What Ever Happened to Me?
How a pop star rediscovered the healing power of music
By Jennifer Paige
Hello, I’m Jennifer Paige. You might remember hearing my song “Crush” on your favorite pop radio station or watching my videos on MTV back in the day. Maybe we grew up together a little bit over music in the late 90s or the early 00s? Those were good times, yeah? Maybe you’ve followed along as I’ve released new music throughout the years but, occasionally, I’ll get tagged in a tweet or post that asks the dreaded question…
“What ever happened to Jennifer Paige?” Ugh…
Some of you know that I went on to record a few more albums: Positively Somewhere, Best Kept Secret and most recently, Holiday. With each album, I’ve gone slightly more rogue — “indie”, if you will. I’ve made music for TV shows and ad campaigns, movie trailers and trance records. I’ve recorded with other artists and I finally made the Christmas record I always wanted to make.
As I write this, I am 10 days out from realizing my goal on a Kickstarter campaign to making Daydreamer, my 5th album. This will be my first full-length solo album in eight years (not counting Holiday) and many of you have asked why it’s taken me so long.
I grew up in the music industry during a time when the allure of an “artist” was the mystique. While signed to my first record deal, I went to media training just like the politicians do, and I learned that you can always change the subject when faced with an uncomfortable question, or one that doesn’t serve your needs — most times, without anyone even noticing. So I marched on, stuck to the story and sold some records. Over the years, the less important the labels became and the more confident I grew in myself, the more I began to speak up and share my views on life and music. But it’s taken me a long time to break those rules I learned so early on — “keep it light, smile, don’t over share, be strong, never show weakness, tell them how they can buy the record.” BAM — mission accomplished.
So there have been times of disconnect — happy faces but overwhelming grief and uncertainty. In 2008, I hit my breaking point when my Mom passed away from pulmonary hypertension. Two weeks later, my Dad had a heart attack and died. They had been my rock through pop fame and without them there to cheer me on, I couldn’t find my strength. I couldn’t fake a smile, and I lost the will to create music for myself.
I slogged on, writing songs for other artists and projects that required a certain skill but no personal emotion. “We need a song about coffee. Cool?” And off I would go to write about coffee. Happily so — it got me through those hard times. Music began to heal my heart in the way that only it could.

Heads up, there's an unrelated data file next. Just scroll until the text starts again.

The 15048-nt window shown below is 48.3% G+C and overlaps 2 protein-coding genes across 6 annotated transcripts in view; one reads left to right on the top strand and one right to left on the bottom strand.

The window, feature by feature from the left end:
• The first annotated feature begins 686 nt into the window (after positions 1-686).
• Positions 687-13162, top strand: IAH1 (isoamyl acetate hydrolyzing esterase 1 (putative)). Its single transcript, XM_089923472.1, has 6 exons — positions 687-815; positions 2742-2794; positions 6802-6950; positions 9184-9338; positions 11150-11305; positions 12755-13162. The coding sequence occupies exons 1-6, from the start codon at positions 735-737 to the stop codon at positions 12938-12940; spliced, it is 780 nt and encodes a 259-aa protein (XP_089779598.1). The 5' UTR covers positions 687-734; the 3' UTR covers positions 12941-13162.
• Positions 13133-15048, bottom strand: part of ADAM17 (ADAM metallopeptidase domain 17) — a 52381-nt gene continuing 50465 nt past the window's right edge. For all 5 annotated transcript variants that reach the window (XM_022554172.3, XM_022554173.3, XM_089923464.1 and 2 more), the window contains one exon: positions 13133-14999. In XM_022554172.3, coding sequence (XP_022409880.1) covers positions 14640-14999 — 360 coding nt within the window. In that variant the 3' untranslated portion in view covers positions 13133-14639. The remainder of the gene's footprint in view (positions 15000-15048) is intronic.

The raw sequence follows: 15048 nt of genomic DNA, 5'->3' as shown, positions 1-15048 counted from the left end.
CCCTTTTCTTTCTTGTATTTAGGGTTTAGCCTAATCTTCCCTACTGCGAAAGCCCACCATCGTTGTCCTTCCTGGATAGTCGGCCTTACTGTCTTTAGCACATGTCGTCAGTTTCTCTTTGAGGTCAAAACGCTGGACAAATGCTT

But when it rains, it pours. And it did. In 2010, my parents house was washed away with the Nashville flood. We had sold their estate and it was the last thing left. It re-opened the wound that was trying to heal and kept me distracted again. Removing rubble, repairing floors, hiring labor men. Rebuilding.
Then, the unthinkable happened when I went to the dermatologist to check a spot on my cheek which turned out to be Melanoma cancer. I spent the year in and out of doctors and surgeons, praying for a full recovery which eventually came.
I had never been so raw. Built up so high to fall so low. No amount of success would have made a difference. I had nothing to give. Until one day, I did.
I began to have the desire to make an album. I received a surprise royalty check in the mail and decided to use it for my first true “indie” album. No one to answer to, just me and music. Making Holiday restored my love of music and reminded me how great it feels to simply SING. Not for record deals. Not for royalties. Not for the press. But for the love of it. Because God gave me this gift for a reason. So when I say I believe in the healing power of music, I know first hand it’s true.
I’m writing about the hard times because I never have before. It’s a part of my story that I’ve held too closely in order to follow a protocol I don’t even believe in. I’ve been blessed throughout the years with true friendships, a husband who has picked me up when I’ve been knocked down and an angel baby (my 1 year old), Stella. I’ve also been able to make a living doing what I love. So please don’t feel badly for me. Just know that I’ve been busy with other things — things that I believe have made me a better songwriter and singer.
If I’ve learned anything at all in my life, it’s that life is short. Fame is fleeting. And, the only thing that really matters anyway is that we do what we know we were created to do — no matter what.
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